Wayfarer Column- The ever changing buildings of Ayr High Street

Last week whilst travelling down Ayr High Street I mentioned two classic buildings which were worthy of further research.

Before we go into that have you considered what it would be like to go back in time to when certain events were happening and watch without being seen.

It would be amazing to see these tall buildings being erected without the use of cranes and all the modern equipment that is available today. The ingenuity of the builders makes you appreciate how capable they were in erecting such distinguished and attractive buildings.

However to get back to our tale, the first building we come to is the Wallace Tower which stands in the middle of the High Street, the original having been erected sometime in the fifteenth century. During its early years it had been used as ‘Ane correctione house’ then becoming a goal and the first reference to it being named the Wallace Tower was in a council minute of 1774. However the tower became unsafe and was demolished in 1830 to be replaced by the present tower built in 1832 to the plans of Thomas Hamilton.

That building stands to this day protruding on to the wide thoroughfare of Ayr High Street. Proceeding down the High Street we come to the Ayr Tolbooth dating from 1575 at the end of the Sandgate which at one time was the sole street in Ayr.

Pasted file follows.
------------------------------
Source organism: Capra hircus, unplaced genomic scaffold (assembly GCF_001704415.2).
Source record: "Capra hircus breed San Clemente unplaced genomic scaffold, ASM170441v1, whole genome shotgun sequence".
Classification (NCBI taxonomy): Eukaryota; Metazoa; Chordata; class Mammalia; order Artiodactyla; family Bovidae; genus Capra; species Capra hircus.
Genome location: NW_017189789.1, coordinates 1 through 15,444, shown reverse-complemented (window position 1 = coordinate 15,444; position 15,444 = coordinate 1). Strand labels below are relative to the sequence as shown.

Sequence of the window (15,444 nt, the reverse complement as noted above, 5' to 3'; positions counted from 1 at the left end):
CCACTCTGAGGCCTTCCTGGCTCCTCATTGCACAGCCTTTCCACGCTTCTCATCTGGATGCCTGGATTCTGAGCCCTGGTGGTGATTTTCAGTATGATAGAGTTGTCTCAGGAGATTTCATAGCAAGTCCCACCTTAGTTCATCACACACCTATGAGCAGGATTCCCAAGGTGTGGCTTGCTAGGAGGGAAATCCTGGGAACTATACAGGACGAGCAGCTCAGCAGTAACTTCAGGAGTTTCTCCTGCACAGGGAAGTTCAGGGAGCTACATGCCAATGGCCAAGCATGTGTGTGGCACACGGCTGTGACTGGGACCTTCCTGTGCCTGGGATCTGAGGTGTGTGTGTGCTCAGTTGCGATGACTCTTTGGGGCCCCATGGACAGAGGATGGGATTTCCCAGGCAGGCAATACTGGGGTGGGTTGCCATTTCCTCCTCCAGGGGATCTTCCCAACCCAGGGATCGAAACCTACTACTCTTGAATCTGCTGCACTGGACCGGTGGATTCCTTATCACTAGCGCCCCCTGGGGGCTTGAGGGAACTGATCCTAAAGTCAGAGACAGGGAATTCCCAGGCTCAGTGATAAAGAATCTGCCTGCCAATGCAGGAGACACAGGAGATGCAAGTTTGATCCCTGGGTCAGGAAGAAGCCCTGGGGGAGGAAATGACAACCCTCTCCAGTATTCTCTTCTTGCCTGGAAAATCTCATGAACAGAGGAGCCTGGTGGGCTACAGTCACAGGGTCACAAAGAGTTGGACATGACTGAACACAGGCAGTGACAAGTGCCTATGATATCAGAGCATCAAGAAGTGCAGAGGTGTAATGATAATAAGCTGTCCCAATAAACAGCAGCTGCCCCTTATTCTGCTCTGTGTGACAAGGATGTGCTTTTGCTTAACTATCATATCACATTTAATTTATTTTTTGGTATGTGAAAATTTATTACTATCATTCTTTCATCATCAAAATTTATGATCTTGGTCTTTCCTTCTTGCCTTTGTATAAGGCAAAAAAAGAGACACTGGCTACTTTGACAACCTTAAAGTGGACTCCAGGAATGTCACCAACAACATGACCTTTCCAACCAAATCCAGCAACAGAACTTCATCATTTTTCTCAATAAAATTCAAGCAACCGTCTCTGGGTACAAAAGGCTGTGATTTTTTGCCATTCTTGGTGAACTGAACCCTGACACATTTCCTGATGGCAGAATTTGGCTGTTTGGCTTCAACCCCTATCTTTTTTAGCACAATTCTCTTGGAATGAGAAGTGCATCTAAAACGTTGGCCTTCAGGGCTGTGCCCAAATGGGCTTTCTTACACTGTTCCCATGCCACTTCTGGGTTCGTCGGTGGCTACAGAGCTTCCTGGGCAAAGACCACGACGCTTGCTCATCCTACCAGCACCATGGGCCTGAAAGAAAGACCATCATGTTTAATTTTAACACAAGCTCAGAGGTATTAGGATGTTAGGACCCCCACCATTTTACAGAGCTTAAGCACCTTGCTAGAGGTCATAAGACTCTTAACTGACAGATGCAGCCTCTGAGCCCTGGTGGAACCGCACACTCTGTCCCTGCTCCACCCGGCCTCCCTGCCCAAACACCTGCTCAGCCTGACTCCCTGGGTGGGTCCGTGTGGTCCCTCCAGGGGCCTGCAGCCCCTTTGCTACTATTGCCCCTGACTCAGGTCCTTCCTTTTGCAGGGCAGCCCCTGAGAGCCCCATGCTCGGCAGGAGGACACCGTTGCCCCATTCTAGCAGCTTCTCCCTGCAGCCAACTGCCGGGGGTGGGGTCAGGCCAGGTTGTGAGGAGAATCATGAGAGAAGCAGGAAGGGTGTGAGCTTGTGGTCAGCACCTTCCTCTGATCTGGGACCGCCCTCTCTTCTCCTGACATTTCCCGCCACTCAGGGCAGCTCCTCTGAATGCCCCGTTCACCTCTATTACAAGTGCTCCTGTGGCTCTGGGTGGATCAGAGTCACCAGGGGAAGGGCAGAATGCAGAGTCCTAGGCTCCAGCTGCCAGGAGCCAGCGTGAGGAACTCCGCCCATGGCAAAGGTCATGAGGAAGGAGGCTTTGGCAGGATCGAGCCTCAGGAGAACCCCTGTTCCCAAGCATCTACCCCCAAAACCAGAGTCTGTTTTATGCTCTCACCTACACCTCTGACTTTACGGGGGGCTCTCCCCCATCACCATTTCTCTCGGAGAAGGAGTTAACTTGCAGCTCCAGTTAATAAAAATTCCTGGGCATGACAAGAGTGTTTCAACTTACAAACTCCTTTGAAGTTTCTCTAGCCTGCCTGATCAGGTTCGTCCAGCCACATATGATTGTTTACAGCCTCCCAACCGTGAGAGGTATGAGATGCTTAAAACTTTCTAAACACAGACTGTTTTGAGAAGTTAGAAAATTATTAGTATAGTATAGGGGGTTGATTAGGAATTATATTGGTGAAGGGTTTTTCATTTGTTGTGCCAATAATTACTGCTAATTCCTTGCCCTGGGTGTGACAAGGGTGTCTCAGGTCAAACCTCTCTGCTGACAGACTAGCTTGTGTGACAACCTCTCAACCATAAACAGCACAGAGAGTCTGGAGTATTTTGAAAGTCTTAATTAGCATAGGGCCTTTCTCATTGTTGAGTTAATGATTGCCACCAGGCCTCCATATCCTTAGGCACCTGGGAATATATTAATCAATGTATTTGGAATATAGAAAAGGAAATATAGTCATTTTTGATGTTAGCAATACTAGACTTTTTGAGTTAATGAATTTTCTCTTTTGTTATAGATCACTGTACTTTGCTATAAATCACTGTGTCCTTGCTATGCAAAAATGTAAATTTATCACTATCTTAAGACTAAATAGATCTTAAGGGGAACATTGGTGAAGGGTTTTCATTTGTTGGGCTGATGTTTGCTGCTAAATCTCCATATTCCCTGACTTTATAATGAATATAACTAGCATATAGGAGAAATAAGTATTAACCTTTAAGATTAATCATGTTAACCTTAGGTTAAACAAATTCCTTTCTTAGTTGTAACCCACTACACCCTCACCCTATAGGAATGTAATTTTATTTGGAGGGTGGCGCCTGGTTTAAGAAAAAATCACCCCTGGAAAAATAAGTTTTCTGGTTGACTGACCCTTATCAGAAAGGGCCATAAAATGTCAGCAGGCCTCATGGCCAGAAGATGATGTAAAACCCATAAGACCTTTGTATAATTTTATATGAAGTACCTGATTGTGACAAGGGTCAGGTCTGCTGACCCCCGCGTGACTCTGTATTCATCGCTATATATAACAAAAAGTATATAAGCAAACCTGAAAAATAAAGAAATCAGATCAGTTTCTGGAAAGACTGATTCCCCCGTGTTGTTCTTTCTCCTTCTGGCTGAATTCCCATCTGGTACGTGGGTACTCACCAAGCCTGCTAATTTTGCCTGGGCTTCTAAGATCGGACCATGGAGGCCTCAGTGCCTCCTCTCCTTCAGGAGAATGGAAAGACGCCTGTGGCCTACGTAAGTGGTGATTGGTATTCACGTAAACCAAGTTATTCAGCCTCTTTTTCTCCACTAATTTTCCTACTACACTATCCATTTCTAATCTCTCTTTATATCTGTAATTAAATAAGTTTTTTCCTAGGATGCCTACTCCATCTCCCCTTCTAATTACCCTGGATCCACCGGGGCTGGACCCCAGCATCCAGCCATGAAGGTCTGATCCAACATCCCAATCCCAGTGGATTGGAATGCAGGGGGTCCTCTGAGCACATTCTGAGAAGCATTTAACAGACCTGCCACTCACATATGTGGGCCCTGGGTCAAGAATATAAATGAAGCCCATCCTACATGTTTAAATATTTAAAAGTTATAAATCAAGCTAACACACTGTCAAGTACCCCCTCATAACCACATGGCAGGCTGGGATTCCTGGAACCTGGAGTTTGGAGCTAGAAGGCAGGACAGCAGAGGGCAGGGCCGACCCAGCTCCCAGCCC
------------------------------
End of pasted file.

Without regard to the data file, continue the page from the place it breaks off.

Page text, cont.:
The site of the original old tollbooth was at one time thought to be in the High Street but wherever it stood it was the original old tollbooth that was reputedly the place where William Wallace was held prisoner for a time. He was so badly treated that his captors thought him dead and his body was thrown into the yard to be dealt with later. He was found their by his old nursemaid who took him home where she nursed him back to full health. The rest you know so I will return to the tollbooth at the High Street Sandgate corner. This building had many alterations and additions made to it over the years and in 1615 a public clock, an ornamental spire and a weather cock were added as no town of note could be without these attributes. Times change and the old building was demolished in 1826 to widen the Sandgate. However it was decided that a new tollbooth was required and at the corner of the High Street and Sandgate a new classical building with a steeple rising to 225 feet high was erected to the plans of Thomas Hamilton.

See you next week.